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The Little Company That Did A Big Thing

By May 28, 2014Musings

So, y’all know I’ve been locked up in my workshop for the past few weeks, working on a huge retail order, right? I single-handedly produced, packaged, labeled, shipped and delivered 792 units of lotion to 33 Natural Grocers by Vitamin Cottage, (all the Colorado stores). There’s nothing like a trial by fire to get you going, am I right? Here’s the thing, I thought I knew everything, but it turns out I know nothing…well, not NOTHING, but way less than I thought. There is that moment, or series of moments that every small business owner has, where an opportunity arises for you to take the next step to grow your business and you’d better be ready, or else. I learned a lot from this process, a lot that will help me be smarter and faster and more prepared in the future…in fact, here’s a little list:

  1. I’m not organized. Now, for people who know me, this will sound absurd. Everyone thinks I am organized. In my other, corporate life when we had to take those personality tests to teach us all how to work together and we’d have to make a list of traits for our co-workers, every single list, every single time, always started with “Sarah is very organized”. It’s a persona that I just assumed over the years, but apparently it has no basis in reality. I lost track of orders while assembling boxes, I shipped the wrong thing to the wrong place, I miscounted my order about a billion times, I lost stuff in my own office…see? Not. Organized.
  2. I can’t count and math is hard. I needed to make 18 units for each store, plus three testers and three staff samples. So when I did the math, I multiplied 18 times 33…forgetting about the other 6 units….which means that instead of 594 total units, I needed 792. Ooops. Guess that explains why I ran out of literally everything halfway through and had several very late nights (and also several mini-heart attacks), in order to pull this off.
  3. Stuff costs money, ya’ll….ALL the stuff. It seemed like every time I turned around, I was having to buy something…boxes, (yes, I thought those would magically appear), packing tape, paper for the printer, labels, raw materials, lid liners, and on and on and on. This was an expensive lesson.
  4. I’m a self described hippie, you guys, as I have mentioned many times, and I like to move through life at an easy pace, letting the Universe guide me this way and that. I like to be spontaneous, I don’t like to plan shit out too far in advance, lest I suck all the fun out of life’s little moments…which brings me to…You gotta have a plan, man. A logistical map of what needs to take place and when, so that when the big order comes, you are ready to execute with minimal anxiety and no midnight heart failure. 792 jars of lotion ain’t gonna make themselves. Or package themselves. Or ship themselves. Which I learned the hard way.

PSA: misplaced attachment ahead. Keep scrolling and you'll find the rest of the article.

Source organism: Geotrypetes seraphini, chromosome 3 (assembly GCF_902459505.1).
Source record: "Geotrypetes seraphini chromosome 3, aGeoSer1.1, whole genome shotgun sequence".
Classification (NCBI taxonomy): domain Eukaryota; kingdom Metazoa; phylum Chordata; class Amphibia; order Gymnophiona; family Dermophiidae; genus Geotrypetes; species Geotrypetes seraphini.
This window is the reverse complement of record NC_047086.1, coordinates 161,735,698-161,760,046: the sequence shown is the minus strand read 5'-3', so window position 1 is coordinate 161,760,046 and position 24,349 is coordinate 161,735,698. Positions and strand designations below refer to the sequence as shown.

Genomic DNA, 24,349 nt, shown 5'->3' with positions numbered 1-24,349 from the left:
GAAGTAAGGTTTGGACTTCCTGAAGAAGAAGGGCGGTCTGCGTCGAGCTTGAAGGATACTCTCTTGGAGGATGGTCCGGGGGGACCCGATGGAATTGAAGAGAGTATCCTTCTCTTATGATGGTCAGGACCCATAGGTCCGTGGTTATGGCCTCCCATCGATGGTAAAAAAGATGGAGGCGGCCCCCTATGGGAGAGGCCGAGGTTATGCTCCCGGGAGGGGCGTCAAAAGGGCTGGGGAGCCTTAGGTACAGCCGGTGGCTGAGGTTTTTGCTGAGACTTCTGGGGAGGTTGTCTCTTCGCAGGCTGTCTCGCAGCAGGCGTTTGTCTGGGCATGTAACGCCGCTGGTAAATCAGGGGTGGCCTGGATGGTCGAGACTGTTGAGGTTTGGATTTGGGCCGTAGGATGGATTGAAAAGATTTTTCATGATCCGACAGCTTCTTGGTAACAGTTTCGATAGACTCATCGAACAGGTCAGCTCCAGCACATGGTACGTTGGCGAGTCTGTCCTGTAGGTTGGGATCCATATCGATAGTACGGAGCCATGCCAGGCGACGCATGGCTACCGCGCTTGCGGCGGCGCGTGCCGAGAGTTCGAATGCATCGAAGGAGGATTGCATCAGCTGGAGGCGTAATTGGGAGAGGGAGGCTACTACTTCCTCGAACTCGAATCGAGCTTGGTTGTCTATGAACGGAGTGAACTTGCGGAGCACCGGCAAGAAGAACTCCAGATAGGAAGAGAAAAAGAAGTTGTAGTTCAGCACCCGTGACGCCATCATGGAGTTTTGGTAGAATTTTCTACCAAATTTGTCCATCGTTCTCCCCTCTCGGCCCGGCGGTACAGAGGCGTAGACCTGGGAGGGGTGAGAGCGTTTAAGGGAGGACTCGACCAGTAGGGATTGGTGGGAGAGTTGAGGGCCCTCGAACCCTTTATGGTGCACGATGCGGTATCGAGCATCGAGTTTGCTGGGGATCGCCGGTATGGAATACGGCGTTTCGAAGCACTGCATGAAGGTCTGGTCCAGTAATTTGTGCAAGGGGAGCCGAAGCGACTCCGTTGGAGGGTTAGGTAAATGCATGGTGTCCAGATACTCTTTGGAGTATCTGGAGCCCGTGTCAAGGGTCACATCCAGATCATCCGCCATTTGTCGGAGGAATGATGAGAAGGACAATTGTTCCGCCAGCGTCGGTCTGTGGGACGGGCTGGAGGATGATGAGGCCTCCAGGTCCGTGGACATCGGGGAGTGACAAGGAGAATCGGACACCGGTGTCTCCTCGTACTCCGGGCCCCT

5. STOP BEING SUCH A JERK AND ASK FOR HELP! I suck at this. I want to do it myself. I want to prove I can. I don’t want to take the time to show anyone else what to do. About a billion people offered to assist me during the last three weeks and I said no to almost all of them, and that, friends, was a giant mistake. After all, if this all goes as planned and I grow my little home business into a giant corporation, I won’t be able to do it alone for long. This is a difficult lesson to learn. After all, I am the girl who sports a giant scar on my shin because I refused to let my friend Ken help me over a fallen tree on a hike during my college days. Sometimes, “I can do it myself” is really just me being an asshole. No man is an island, and all that, right?

I know this all seems so negative, but the good news? None of these things will ever happen again. I now know exactly how much Shea butter it takes to make 792 jars of lotion (130 lbs. For those keeping track at home), and how much is costs to ship 24 units to 33 stores, (I won’t share THAT number, it would make you weep), how many boxes I need, how much tape I need and how much time I need. I got to see myself in action. I got to see where my weaknesses are, so that I can shore up those areas for next time. And you know what else, you guys? I did it. I met my deadline, the quality remained consistent, I did not have a midnight heart attack, I did not fold under the pressure, I did not quit. I took my licks, as my Mama would say, and learned my lessons, and I’m ready for the next one! Bring. It. On.

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